Rather Die Young
An attempt, you’d imagine, to get close to the smoky soul styling of Anita Baker, but it is spoilt by some rather drippy lyrics (“You’re my James Dean/You make me feel like I’m 17”) and a Andrew Lloyd-Webber/jazz-hands chorus. Frustratingly, there’s a lyrical reference to some deeper emotional fires burning (“Nobody understands what we’ve been through”) which, instead of being explained further, are overturned in favour of some romantic mulch.

Start Over
An overblown chorus with hair-rock aspirations (processed drums and Evanescene-style piano riffing) spoil a rather interesting verse which echoes ‘I Care’ in its mix of hissing synths and minimal percussion. A bright spot comes in the last minute of this trouble-in-paradise tune, when a chastised Beyonce sings the intriguing line: “I know I called you selfish/But that’s a lie,” over a simple piano line. But like ‘Rather Die Young’, it is rather buried under sonic bluster.

Love On Top
Echoes of Janet Jackson’s ‘Whoops Now’, Lionel Ritchie’s ‘Dancing On The Ceiling’ and ,erm, the theme from ‘My Two Dads’ here. With its jaunty, nursery rhyme style rhythm, peppy saxophone and 100 watt smile lyrics it jars against the albums rather somber tone. In fact if ‘Love On Top’ were a person, it would be the type who’d say “CHEER UP! IT MIGHT NEVER HAPPEN!” before forcibly ruffling your hair.

Much better. Starts off with an reggae-ish beat, before a sample from Boyz II Men’s ‘Uhh Ahh’ kicks in and it turns dancehall. There are some nicely disorientating chord changes here, too. In fact, this is the first song on the album which follows the lineage of Beyonce’s great ‘let’s dance to this’ songs (‘Single Ladies’,’Get Me Bodied’). Also notable for the excellent use of ‘BOOF!’ as a lyric. The only song, apart from ‘Party’, that you can imagine making moves towards the dancefloor for.

End Of Time
An off-beat bass guitar and honking trumpets skirt around a military drum beat here as B reprises the rapping/singing vocals style from the ‘Say My Name’ days. The sound of several disparate influences coalescing to create something fresh serves as a little taste of what all those much talked about collaborations promised but have thus far failed to deliver. And the chorus still reminds us of ‘Valerie’ by Steve Winwood.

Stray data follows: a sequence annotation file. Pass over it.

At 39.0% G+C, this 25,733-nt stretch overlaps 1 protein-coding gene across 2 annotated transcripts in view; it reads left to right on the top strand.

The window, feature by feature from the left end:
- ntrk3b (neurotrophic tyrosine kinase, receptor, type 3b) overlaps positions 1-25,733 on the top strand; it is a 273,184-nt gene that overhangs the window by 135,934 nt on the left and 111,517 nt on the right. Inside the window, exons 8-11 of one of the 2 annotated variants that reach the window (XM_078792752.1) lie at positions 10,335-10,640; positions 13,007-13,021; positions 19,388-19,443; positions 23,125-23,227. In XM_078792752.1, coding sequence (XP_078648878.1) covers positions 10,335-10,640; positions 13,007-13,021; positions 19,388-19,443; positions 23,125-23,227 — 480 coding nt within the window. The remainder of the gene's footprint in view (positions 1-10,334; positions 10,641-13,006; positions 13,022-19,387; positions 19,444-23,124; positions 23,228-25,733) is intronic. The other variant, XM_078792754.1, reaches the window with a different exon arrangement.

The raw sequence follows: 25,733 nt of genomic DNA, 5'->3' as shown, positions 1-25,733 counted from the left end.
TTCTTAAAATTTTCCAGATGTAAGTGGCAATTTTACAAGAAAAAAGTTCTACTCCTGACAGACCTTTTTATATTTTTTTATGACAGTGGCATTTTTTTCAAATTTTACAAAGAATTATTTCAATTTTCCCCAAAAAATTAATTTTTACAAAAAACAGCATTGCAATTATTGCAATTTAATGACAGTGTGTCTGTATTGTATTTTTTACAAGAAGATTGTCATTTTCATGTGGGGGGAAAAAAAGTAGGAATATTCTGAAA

I Was Here
Something like a new-age ballad here, with Beyonce yammering on about leaving footprints in the sands of time, as watery synths shimmer in the background before the chorus cracks that pesky rock whip again. Shades of a “retirement song” if those rumours about her leaving the industry to become a mother are true. Fine, but does ‘4’ really need another soft focus ballad?

Run The World
Although this under-whelmed us on its release, it comes as a much welcome change of pace for ‘4’. Diplo’s ‘Pon De Floor’ beats provide a much needed respite from the rest of the album’s super mellow tone.

With the cast of brilliant minds involved, we’re largely disappointed that ‘4’ places the emphasis on middle of the road balladry instead of the strange-pop she can do so well. An oddly sequenced tracklisting doesn’t help, nor does the impression that with 72 tracks to choose from, her de-facto setting is air-punching serenades and not, as it turns out, spangly, avant-garde pop.
Come back Sasha Fierce, all is forgiven.